Google+ Followers

Thursday, February 16, 2012



Driving back from town this morning, I'd turned down Waterfall Road from Air Bellows Gap Road, approaching the first slight curve to the left, a coyote ran across the road in front of me. It was far enough ahead there was no danger of hitting it. It felt like something magical happened. It seemed to have a glow of clarity about it, which was my own inner response to seeing a coyote by surprise. I examined it visually as it darted across the road, from woods on the right to woods on the left. Big ears, long bushy, straight tail like a fox. A burnt brown color accented in black at the tip of the tail, around the neck, the ears. It ran into the woods a ways. I slowed down to watch it run through the trees. It stopped and stood broadside watching me go by from deep enough in the trees it felt it had an advantage if I set out in pursuit. It all happened in about 3 seconds. My visual sense was on full alert, looking with as much focus as I could, to see as much of the beautiful dog as the moment allowed. I chose not to stop, because I didn't want to alarm the coyote.

It is along that stretch of the road I've had some of my best feral animal moments. A hawk has flown above where a hood ornament would be, keeping its pace the same as mine, flying two or three feet above the hood, turning its head to left and right looking behind at me with one eye, using the other eye to fly with. I kept a pace comfortable for the hawk and it flew with me a hundred feet or more. A crow had done the same thing in the same place. This is over a period of a quarter century. I value those moments the highest. Whenever I have such an encounter, which is relatively frequent, it stamps itself in my memory. Like the time I was standing on a big flat rock in the creek down in the woods. I heard coming from a certain direction in the trees, yip-yip-yip-yip..., a pileated woodpecker. I saw this flying red hammer-headed woodpecker flying straight at me in its particular woodpecker flight, black wings flapping something like a duck's, a blur to either side of the advancing red. It was flying straight toward me, yip-yipping all the way, and it flew straight over the top of my head about 3 feet. Behind it was a second one, flying in the same line, yip-yipping, and flew over the top of my head the same as the first one. It was one of the great moments of my life.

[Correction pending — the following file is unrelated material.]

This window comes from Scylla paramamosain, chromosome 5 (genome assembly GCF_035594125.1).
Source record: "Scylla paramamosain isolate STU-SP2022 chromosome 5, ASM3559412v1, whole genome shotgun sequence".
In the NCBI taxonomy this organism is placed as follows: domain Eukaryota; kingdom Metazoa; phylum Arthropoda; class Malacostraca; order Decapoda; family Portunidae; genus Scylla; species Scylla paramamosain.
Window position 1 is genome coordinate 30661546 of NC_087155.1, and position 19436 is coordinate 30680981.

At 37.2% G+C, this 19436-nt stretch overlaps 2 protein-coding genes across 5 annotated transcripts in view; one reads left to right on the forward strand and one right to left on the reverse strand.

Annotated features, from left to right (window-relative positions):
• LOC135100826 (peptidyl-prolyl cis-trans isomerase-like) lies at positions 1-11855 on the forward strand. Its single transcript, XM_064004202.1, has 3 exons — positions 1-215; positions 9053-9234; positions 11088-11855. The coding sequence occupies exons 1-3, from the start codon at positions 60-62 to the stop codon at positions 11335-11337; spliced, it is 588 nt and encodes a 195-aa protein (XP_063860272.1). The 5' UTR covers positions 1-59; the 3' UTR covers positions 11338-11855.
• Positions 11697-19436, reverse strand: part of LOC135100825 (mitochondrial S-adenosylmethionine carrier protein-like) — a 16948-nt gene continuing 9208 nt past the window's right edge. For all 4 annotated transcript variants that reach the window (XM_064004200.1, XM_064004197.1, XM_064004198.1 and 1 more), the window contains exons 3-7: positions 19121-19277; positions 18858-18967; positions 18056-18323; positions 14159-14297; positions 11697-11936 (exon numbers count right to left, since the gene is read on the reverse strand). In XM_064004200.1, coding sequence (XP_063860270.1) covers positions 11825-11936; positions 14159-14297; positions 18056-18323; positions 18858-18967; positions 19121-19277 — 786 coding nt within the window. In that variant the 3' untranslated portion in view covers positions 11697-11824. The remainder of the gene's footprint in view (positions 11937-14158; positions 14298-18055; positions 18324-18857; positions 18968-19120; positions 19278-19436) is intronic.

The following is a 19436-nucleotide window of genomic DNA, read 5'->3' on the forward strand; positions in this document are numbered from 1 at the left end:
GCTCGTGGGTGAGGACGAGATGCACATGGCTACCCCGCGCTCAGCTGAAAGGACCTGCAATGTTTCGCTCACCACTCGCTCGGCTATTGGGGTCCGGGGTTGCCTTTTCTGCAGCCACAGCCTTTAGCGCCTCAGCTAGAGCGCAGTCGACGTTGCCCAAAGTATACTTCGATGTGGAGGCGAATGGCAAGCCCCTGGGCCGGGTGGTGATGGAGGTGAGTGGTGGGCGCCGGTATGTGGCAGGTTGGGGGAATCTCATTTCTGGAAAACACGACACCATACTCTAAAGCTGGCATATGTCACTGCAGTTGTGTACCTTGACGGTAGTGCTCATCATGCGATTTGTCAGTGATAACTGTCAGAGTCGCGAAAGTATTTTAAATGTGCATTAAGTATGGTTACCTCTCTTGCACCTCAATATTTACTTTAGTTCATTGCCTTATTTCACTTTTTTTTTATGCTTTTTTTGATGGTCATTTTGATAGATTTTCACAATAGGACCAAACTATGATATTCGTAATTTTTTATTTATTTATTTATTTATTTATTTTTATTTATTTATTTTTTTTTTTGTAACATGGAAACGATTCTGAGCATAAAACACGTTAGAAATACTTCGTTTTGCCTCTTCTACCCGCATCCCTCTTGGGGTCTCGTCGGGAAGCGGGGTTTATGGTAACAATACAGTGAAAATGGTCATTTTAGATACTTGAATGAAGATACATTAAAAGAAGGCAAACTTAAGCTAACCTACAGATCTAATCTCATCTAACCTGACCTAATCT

In the time of my first dog here, Sadie, we were out for a stroll in about 4 inches of snow, walking down the back part of Waterfall Road, the old wagon road up the mountain. The road went along the ridge such that the ground went downward rather steeply on both sides, trees all around on both sides. To the right when the leaves are off the trees the waterfalls can be heard and seen a little bit, going toward Whitehead from here on the mountain. The muffled silence in a world of snow is a silence as profound as the blackness inside a cave. A crow flew upward over the ridge from my left to right, flying just a couple feet over the top of my head. I heard the sound of wings. To mind came the hymn, Angel Band, I hear the sound of wings. It was a sacred moment. Come angel band, come and around me stand. Powerful song. There's nothing in this world like singing this song in an old-time Regular Baptist meeting, the slow, old-timey way, no piano.

There was the time of driving down the mountain, leaving the pavement at Air Bellows, down the road to a place where it leveled off for a ways, on my left, sitting on a fence post, the classic barn owl with the round head and the spike pattern in its head feathers. We made eye contact as I drove by. I was surprised it didn't fly away. The night of the day Jr's soul left the body, when I drove home and parked, opened the car door, a very short distance away, in a tree just the other side of the road, a hoot owl sent me a beautiful hoot. I hooted back to it and said, Hello, Jr. To let him know I got it. In the time I wrote the column in the Alleghany News sometimes I'd go someplace outside and sit in one place to write. This particular time I was in the woods across the road, the sun was setting, it was starting to get dark, I had a train of thought going and couldn't stop. I was writing fast as I could go to get it done before returning to the house. There was time. There is still plenty of time in the gloaming between sunset and darkness. I heard a screech owl over my left shoulder. Very near. I felt what mice must feel when they hear that trill so nearby.